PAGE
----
MEDELLIN, COLUMBIA — Some people run hotels in Beirut. Some build houses on the Love Canal. Some sell sunscreen in Seattle.

Jorge Daniel Mejia knows the feeling. His job is to bring tourists to Medellin, Columbia.

Mejia describes Medellin as a beautiful city where five-star lodging costs less than $90.

Medellin started the year with an average of 25 homicides per day in January and February. But Medellin isn't just any beautiful city. It is variously known as the world's "murder capital," "cocaine capital," and "kidnap capital." It is also the home of Pablo Escobar, the world's most famous alleged drug trafficker.

Last year, a record 4,637 people were killed in Medellin, population two million. In Philadelphia, with a population not much smaller — about 1.6 million — the 1990 homicide toll was 525.

And this year in Medellin started with an average of 25 homicides per day in January and February — twice last year's numbers.

As the city's tourism director, Mejia is Medellin's number-one promoter. It isn't an easy job.

MEDELLIN HAS THE HIGHEST KIDNAPPING RATE anywhere — so high that one newspaper regularly features ads from families to their loved ones who have been abducted.

Assassins riding on the backs of motorcycles became so common in 1990 that the government banned those carrying more than one person. The universities have "violentologists," experts in the study of violence.

Mejia isn't deterred. On the contrary, he's inspired. He says the worst days are over, the days when residents fled for Miami. The worst nights are over, too — the nights when no one would venture out of the house for fear of getting killed in the cross-fire.

Nowadays, Mejia said, Medellin's problem is bad publicity, not massacres.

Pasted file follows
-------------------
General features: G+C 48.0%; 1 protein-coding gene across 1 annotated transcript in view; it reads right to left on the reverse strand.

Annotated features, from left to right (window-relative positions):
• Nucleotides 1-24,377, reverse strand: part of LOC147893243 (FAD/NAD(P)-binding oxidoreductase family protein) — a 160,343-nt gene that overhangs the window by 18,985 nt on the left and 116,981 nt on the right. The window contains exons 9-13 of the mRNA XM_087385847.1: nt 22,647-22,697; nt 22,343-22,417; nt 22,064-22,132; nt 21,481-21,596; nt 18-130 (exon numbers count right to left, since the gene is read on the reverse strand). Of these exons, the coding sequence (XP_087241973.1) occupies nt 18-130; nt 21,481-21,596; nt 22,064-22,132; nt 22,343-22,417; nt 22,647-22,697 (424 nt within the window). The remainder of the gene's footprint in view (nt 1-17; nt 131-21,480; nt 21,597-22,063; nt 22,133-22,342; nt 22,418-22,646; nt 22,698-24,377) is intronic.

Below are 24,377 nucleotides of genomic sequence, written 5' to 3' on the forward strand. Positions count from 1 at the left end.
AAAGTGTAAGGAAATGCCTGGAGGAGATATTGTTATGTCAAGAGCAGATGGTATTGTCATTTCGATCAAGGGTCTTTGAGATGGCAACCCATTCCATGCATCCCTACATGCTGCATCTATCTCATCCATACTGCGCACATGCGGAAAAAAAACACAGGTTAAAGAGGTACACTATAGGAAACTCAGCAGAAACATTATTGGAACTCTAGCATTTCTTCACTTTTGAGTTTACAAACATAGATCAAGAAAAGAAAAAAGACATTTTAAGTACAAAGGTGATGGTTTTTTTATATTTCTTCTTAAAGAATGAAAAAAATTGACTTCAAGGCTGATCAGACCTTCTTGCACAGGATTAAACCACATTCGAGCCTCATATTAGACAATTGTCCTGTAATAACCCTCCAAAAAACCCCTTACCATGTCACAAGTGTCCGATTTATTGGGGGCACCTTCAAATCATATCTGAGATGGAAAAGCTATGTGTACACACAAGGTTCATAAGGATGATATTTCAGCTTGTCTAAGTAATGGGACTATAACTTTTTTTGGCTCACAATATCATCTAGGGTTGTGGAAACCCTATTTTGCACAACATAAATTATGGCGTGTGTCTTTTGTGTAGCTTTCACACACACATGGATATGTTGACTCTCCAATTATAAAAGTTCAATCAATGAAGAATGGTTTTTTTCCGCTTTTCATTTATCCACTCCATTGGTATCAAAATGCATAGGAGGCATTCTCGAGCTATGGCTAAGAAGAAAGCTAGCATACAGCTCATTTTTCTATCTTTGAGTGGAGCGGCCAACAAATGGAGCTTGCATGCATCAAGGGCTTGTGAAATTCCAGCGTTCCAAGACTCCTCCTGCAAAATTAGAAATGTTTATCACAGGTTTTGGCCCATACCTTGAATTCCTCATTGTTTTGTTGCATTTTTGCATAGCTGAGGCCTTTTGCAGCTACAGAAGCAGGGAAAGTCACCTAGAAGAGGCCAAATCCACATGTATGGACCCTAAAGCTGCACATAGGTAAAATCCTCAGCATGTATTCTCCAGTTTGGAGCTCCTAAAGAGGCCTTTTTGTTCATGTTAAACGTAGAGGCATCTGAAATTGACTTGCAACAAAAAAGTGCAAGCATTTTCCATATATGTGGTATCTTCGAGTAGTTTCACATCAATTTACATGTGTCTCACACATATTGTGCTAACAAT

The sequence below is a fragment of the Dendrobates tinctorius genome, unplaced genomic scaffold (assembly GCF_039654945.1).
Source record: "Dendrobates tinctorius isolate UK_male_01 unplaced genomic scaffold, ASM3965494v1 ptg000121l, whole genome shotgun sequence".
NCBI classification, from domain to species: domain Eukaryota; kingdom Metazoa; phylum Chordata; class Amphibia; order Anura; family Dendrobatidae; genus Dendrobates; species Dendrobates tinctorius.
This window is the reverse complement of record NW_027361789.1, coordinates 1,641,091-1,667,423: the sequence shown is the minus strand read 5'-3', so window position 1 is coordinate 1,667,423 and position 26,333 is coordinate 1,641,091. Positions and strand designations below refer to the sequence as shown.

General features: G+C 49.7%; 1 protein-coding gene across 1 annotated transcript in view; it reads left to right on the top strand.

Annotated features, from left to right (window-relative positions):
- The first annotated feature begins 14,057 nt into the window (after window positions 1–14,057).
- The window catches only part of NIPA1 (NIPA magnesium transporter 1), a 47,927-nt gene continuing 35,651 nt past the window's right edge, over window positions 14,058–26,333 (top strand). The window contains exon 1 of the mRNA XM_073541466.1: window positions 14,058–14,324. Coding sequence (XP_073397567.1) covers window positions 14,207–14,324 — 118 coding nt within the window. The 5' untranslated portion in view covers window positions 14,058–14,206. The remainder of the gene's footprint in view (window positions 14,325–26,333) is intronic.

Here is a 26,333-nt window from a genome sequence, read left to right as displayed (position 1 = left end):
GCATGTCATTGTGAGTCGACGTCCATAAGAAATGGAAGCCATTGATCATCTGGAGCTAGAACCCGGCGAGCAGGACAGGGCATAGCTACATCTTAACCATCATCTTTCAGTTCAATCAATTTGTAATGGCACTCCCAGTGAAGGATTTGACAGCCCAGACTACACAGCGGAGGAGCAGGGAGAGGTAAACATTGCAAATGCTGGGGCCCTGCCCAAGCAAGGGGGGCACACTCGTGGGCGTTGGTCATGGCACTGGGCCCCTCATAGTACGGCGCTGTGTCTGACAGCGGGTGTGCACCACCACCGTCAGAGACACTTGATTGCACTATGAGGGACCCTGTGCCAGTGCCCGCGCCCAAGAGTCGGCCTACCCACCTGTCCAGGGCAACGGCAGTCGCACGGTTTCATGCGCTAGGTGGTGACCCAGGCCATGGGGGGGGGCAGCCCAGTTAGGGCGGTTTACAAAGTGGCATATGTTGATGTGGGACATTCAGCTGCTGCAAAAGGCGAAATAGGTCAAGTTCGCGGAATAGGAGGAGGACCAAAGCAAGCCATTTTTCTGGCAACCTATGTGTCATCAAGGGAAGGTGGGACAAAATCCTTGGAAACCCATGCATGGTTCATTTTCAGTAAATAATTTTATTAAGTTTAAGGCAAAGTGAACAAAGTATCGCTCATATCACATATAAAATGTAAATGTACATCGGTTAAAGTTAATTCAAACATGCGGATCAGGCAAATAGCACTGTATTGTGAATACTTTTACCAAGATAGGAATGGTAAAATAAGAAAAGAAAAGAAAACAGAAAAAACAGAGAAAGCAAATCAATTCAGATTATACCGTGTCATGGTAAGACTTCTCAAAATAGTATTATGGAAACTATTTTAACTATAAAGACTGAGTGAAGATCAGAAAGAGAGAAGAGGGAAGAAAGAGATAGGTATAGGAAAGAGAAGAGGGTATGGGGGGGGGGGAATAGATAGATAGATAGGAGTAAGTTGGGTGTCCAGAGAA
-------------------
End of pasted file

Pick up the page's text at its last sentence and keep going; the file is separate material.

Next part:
"It's true that in Medellin there is violence, kidnapping, extortion and drug trafficking," he said. "But you find the same problems in Europe and the United States."

Medellin is starting an ambitious public relations campaign to attract visitors from North America and Europe to its lush hills and valleys.

Mejia, who works in a restored 19th-century mansion, oversees a staff of 45, three branch offices and a $6 million budget.

One resident jokes that some days there are more workers in the tourist offices than tourists in Medellin.

No one seems to keep an exact figure on the number of tourists. But according to the hotel association, 21,091 people arrived at the airport in 1990. That amounts to 4.5 times the number of people slain in 1990.

One resident jokes that some days there are more workers in the Medellin tourist offices than tourists in Medellin.

Mejia, 38, ignores the barbs. Like many Medellin residents, he beams with pride when he talks of the city's parks, factory outlet stores, silver shops, poolside buffets, bullfights, beauty pageants and the August flower festival.

He has visions of foreigners, especially Canadians and Germans, swarming in from Colombia's beaches for shopping weekends. He sees Medellin as the ideal convention spot — at the crossroads of the Americas, and less than three hours by air from Miami.

Although the hotel occupancy rate was 15 percent last year, it has tripled this year, Mejia said.

Instead of "Welcome to Medellin", a billboard on the highway warns: "Damned Kidnapper: Your End Is Near." The Medellin area is filled with whitewashed buildings with red tile roofs. Potted geraniums hang from porches, and palm trees tower over public plazas.